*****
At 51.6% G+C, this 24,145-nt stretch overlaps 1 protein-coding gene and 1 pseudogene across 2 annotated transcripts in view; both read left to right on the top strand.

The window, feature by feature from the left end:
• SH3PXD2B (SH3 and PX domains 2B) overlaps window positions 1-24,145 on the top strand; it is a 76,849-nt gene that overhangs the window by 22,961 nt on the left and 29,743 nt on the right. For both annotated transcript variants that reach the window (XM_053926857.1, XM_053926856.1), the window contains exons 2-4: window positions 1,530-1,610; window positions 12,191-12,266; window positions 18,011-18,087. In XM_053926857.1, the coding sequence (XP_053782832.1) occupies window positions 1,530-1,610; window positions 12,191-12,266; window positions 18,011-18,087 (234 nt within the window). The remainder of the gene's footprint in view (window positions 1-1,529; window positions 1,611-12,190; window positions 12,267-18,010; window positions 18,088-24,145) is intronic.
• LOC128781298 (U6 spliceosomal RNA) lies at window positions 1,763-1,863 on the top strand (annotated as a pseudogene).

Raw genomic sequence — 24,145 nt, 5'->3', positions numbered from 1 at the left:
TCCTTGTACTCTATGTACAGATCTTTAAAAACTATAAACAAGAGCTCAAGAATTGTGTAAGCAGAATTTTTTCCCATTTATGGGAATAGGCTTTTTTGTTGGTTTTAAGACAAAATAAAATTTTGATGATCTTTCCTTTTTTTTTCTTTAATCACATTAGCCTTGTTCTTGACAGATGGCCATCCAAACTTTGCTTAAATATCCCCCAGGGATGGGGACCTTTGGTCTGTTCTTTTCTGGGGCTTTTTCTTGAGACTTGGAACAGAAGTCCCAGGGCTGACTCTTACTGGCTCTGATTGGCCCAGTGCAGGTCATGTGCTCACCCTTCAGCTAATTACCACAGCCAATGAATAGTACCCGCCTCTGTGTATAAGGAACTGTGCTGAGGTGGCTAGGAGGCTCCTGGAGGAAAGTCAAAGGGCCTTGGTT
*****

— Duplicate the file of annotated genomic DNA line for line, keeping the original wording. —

At 51.6% G+C, this 24,145-nt stretch overlaps 1 protein-coding gene and 1 pseudogene across 2 annotated transcripts in view; both read left to right on the top strand.

The window, feature by feature from the left end:
• SH3PXD2B (SH3 and PX domains 2B) overlaps window positions 1-24,145 on the top strand; it is a 76,849-nt gene that overhangs the window by 22,961 nt on the left and 29,743 nt on the right. For both annotated transcript variants that reach the window (XM_053926857.1, XM_053926856.1), the window contains exons 2-4: window positions 1,530-1,610; window positions 12,191-12,266; window positions 18,011-18,087. In XM_053926857.1, the coding sequence (XP_053782832.1) occupies window positions 1,530-1,610; window positions 12,191-12,266; window positions 18,011-18,087 (234 nt within the window). The remainder of the gene's footprint in view (window positions 1-1,529; window positions 1,611-12,190; window positions 12,267-18,010; window positions 18,088-24,145) is intronic.
• LOC128781298 (U6 spliceosomal RNA) lies at window positions 1,763-1,863 on the top strand (annotated as a pseudogene).

Raw genomic sequence — 24,145 nt, 5'->3', positions numbered from 1 at the left:
TCCTTGTACTCTATGTACAGATCTTTAAAAACTATAAACAAGAGCTCAAGAATTGTGTAAGCAGAATTTTTTCCCATTTATGGGAATAGGCTTTTTTGTTGGTTTTAAGACAAAATAAAATTTTGATGATCTTTCCTTTTTTTTTCTTTAATCACATTAGCCTTGTTCTTGACAGATGGCCATCCAAACTTTGCTTAAATATCCCCCAGGGATGGGGACCTTTGGTCTGTTCTTTTCTGGGGCTTTTTCTTGAGACTTGGAACAGAAGTCCCAGGGCTGACTCTTACTGGCTCTGATTGGCCCAGTGCAGGTCATGTGCTCACCCTTCAGCTAATTACCACAGCCAATGAATAGTACCCGCCTCTGTGTATAAGGAACTGTGCTGAGGTGGCTAGGAGGCTCCTGGAGGAAAGTCAAAGGGCCTTGGTT